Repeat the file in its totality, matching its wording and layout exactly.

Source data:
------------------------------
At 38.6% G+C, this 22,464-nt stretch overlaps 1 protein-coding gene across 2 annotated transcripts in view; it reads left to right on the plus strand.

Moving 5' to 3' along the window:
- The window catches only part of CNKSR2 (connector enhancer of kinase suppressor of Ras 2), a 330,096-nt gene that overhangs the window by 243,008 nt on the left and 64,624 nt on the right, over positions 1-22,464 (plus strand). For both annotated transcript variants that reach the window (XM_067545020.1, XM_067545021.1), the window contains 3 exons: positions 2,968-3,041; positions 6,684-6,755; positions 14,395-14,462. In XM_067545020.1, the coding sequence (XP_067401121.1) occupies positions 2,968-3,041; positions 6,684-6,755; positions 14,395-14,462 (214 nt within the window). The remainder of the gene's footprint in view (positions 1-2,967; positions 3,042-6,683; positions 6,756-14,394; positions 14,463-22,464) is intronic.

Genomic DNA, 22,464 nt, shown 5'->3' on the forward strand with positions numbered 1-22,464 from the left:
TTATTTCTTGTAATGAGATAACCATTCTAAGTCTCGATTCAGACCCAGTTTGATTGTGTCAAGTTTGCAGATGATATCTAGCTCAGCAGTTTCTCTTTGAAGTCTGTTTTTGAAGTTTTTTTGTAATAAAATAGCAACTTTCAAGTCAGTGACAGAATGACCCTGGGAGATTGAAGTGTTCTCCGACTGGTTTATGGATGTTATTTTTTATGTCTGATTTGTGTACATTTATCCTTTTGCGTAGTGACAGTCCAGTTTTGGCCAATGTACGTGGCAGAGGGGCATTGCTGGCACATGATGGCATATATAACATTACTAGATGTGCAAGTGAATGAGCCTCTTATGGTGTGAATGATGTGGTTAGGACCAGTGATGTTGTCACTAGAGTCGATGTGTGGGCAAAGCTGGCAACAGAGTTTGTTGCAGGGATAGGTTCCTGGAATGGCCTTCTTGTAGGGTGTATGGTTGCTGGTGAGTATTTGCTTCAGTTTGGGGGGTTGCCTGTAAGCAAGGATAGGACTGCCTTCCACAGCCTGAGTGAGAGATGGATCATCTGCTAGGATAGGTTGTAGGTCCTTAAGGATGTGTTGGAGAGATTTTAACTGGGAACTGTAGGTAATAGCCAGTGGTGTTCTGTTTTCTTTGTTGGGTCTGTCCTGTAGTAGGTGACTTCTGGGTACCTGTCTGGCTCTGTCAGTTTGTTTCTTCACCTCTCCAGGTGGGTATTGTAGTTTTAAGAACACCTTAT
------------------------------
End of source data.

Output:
At 38.6% G+C, this 22,464-nt stretch overlaps 1 protein-coding gene across 2 annotated transcripts in view; it reads left to right on the plus strand.

Moving 5' to 3' along the window:
- The window catches only part of CNKSR2 (connector enhancer of kinase suppressor of Ras 2), a 330,096-nt gene that overhangs the window by 243,008 nt on the left and 64,624 nt on the right, over positions 1-22,464 (plus strand). For both annotated transcript variants that reach the window (XM_067545020.1, XM_067545021.1), the window contains 3 exons: positions 2,968-3,041; positions 6,684-6,755; positions 14,395-14,462. In XM_067545020.1, the coding sequence (XP_067401121.1) occupies positions 2,968-3,041; positions 6,684-6,755; positions 14,395-14,462 (214 nt within the window). The remainder of the gene's footprint in view (positions 1-2,967; positions 3,042-6,683; positions 6,756-14,394; positions 14,463-22,464) is intronic.

Genomic DNA, 22,464 nt, shown 5'->3' on the forward strand with positions numbered 1-22,464 from the left:
TTATTTCTTGTAATGAGATAACCATTCTAAGTCTCGATTCAGACCCAGTTTGATTGTGTCAAGTTTGCAGATGATATCTAGCTCAGCAGTTTCTCTTTGAAGTCTGTTTTTGAAGTTTTTTTGTAATAAAATAGCAACTTTCAAGTCAGTGACAGAATGACCCTGGGAGATTGAAGTGTTCTCCGACTGGTTTATGGATGTTATTTTTTATGTCTGATTTGTGTACATTTATCCTTTTGCGTAGTGACAGTCCAGTTTTGGCCAATGTACGTGGCAGAGGGGCATTGCTGGCACATGATGGCATATATAACATTACTAGATGTGCAAGTGAATGAGCCTCTTATGGTGTGAATGATGTGGTTAGGACCAGTGATGTTGTCACTAGAGTCGATGTGTGGGCAAAGCTGGCAACAGAGTTTGTTGCAGGGATAGGTTCCTGGAATGGCCTTCTTGTAGGGTGTATGGTTGCTGGTGAGTATTTGCTTCAGTTTGGGGGGTTGCCTGTAAGCAAGGATAGGACTGCCTTCCACAGCCTGAGTGAGAGATGGATCATCTGCTAGGATAGGTTGTAGGTCCTTAAGGATGTGTTGGAGAGATTTTAACTGGGAACTGTAGGTAATAGCCAGTGGTGTTCTGTTTTCTTTGTTGGGTCTGTCCTGTAGTAGGTGACTTCTGGGTACCTGTCTGGCTCTGTCAGTTTGTTTCTTCACCTCTCCAGGTGGGTATTGTAGTTTTAAGAACACCTTAT